In Canada, two-thirds of all forest fires are caused by people, while lightning causes the remaining third. Despite this, lightning fires account for over 85% of the area burned in Canada, largely because many of the lightning-caused fires occur in remote, inaccessible areas. Currently about ninety percent of forest fires are fought. Generally fires near communities, industrial infrastructure, and forests with high commercial and recreation value are given high priority for suppression efforts. In remote areas and wilderness parks, fires may be left to burn as part of the natural ecological cycle.[1]

United States

Wildfire suppression in the United States has had a long and varied history. For most of the 20th century, any form of wildland fire, whether it was naturally caused or otherwise, was quickly suppressed for fear of uncontrollable and destructive conflagrations such as the Peshtigo Fire in 1871 and the Great Fire of 1910. In the 1960s, policies governing wildfire suppression changed due to ecological studies that recognized fire as a natural process necessary for new growth. Today, policies advocating complete fire suppression have been exchanged for those who encourage wildland fire use, or the allowing of fire to act as a tool, such as the case with controlled burns.



Protection of human life, both firefighters and civilians, is first priority. Since 1995, when arriving on a scene, a fire crew will establish safety zones and escape routes, verify communication is in place, and designate lookouts (known in the U.S. by the acronym LCES, for lookouts, communications, escape routes, safety zones). This allows the firefighters to engage a fire with options for a retreat should their current situation become unsafe. Although other safety zones should be designated, areas already burned generally provide a safe refuge from fire provided they have cooled sufficiently, are accessible, and have burned enough fuels so as to not reignite. Briefings may be done to inform new fire resources of hazards and other pertinent information.[2]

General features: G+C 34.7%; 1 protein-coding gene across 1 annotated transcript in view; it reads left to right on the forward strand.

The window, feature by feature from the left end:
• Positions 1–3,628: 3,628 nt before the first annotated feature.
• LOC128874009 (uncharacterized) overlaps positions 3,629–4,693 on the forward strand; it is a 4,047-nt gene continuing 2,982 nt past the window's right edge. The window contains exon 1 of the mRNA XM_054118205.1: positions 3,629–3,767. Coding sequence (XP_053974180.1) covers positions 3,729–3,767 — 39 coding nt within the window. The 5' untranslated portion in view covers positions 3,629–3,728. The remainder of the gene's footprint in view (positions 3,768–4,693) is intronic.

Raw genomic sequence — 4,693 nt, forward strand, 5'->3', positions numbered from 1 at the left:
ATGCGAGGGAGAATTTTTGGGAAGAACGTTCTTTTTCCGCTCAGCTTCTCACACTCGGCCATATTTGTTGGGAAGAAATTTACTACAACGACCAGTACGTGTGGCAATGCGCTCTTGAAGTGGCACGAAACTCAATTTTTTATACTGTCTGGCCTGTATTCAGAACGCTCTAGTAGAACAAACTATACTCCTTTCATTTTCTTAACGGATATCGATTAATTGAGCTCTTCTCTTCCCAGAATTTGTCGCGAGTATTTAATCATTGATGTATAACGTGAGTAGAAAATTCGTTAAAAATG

A great emphasis is placed on safety and preventing entrapment, a situation where escape from the fire is impossible. Prevention of this situation is reinforced with two training protocols, Ten Standard Firefighting Orders and Eighteen Situations That Shout Watch Out, which warn firefighters of potentially dangerous situations, developed in the aftermath of the Mann Gulch fire. As a last resort, many wildland firefighters carry a fire shelter. In this inescapable situation, the shelter will provide limited protection from radiant and convective heat, as well as superheated air. Entrapment within a fire shelter is called a burnover. In Australia, firefighters rarely carry fireshelters, (commonly referred to as "Shake 'N' Bake" shelters) rather training is given to locate natural shelters or the use of handtools to create protection. Or in the instance of 'burnover' in a Tanker or other fire appliance, 'fire over-run' training is used.[3]